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Instructor Class Description

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Paul Burstein
SOC 201
Seattle Campus

Introductory Topics in Sociology

Selected introductory topics of contemporary interest.

Class description

Sociology 201: Introductory Topics in Sociology Stability and Change in American Life. Two views of American life compete for the public’s attention. One is of American exceptionalism–the U.S. is the best country in the world, devoted to freedom, democracy, traditional moral values, economic progress, and equal opportunity for all its citizens. The other is of the U.S. in decline–with freedom diminished by big government, traditional moral values under attack, the economy stagnant, and opportunities declining dramatically for the average American. Perhaps improbably, many Americans hold both views, and have since the nation’s founding. What is the U.S. really like? Are there core values and ways of life that define the American experience? Or has the U.S. changed so much that a time traveler from the 19th century would find it unrecognizable? This course focuses on what Americans have done to ensure their safety and security, their thoughts about economic success and what they do to achieve it, how they have organized themselves to achieve personal and civil goals, their participation in public life, and their views of themselves and American life. Text: Made in America, by Claude S. Fischer, supplemented by some additional readings.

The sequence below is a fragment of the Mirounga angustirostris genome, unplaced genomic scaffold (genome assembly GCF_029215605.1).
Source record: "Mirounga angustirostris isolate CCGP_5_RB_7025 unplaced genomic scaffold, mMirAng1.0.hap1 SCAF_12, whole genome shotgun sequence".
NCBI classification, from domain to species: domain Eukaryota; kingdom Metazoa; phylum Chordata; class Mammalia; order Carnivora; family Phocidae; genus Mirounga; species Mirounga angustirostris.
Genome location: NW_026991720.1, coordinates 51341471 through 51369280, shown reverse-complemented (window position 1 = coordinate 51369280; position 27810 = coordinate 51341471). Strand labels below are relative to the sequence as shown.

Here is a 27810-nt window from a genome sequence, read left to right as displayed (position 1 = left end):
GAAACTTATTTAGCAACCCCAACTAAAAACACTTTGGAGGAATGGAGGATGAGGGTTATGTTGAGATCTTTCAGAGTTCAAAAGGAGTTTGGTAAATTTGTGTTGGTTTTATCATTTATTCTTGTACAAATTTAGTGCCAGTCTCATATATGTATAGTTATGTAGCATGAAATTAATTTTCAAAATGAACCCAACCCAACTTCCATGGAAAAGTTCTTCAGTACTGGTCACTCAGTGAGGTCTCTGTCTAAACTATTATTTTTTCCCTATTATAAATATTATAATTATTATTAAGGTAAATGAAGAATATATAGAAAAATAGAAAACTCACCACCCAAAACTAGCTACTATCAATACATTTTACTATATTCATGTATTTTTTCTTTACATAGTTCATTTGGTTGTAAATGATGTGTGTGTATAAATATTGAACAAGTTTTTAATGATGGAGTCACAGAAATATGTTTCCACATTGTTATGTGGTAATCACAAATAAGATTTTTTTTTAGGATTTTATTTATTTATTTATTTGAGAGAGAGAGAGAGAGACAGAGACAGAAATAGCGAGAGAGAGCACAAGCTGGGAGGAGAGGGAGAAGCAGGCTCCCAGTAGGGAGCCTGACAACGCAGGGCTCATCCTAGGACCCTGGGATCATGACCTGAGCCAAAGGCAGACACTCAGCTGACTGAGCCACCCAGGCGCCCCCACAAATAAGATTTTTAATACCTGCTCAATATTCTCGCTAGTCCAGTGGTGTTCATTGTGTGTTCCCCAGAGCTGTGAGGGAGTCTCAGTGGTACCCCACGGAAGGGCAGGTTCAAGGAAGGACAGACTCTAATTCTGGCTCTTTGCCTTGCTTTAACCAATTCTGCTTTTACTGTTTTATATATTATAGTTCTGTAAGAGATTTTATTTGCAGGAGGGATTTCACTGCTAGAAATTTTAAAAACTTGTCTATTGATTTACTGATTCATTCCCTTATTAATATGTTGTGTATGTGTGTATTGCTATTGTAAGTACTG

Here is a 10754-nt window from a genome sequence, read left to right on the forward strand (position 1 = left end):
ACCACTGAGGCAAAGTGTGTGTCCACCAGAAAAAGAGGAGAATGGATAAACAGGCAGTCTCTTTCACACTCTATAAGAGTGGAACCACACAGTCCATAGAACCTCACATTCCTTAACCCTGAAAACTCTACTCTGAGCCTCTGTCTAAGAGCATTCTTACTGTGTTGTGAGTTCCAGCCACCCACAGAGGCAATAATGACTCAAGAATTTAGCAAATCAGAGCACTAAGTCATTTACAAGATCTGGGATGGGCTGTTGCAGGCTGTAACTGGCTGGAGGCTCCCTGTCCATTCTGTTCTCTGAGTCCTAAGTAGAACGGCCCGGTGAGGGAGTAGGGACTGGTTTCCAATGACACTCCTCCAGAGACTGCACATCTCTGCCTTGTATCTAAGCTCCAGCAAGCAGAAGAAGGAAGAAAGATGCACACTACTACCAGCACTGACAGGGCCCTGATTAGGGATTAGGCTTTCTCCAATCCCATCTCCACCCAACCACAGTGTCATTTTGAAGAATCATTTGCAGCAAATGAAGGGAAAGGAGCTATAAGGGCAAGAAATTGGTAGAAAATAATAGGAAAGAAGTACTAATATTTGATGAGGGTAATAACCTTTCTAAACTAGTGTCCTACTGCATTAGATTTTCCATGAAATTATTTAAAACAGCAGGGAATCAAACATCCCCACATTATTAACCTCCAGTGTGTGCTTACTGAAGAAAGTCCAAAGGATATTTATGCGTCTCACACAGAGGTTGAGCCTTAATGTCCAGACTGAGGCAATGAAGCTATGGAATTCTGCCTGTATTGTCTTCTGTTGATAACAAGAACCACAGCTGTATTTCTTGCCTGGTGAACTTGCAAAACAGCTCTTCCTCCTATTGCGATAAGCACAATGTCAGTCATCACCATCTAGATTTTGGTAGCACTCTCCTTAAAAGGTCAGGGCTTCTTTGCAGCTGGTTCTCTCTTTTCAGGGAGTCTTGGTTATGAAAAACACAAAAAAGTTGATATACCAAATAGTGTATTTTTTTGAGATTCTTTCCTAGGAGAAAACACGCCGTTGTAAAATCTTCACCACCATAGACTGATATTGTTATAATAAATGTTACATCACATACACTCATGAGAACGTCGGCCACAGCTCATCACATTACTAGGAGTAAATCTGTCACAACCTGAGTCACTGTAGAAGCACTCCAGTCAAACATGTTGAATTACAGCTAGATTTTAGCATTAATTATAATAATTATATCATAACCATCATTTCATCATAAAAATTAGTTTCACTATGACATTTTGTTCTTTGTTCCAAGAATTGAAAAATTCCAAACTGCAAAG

Student learning goals

General method of instruction

Recommended preparation

Class assignments and grading

The information above is intended to be helpful in choosing courses. Because the instructor may further develop his/her plans for this course, its characteristics are subject to change without notice. In most cases, the official course syllabus will be distributed on the first day of class.
Last Update by Paul Burstein
Date: 03/07/2012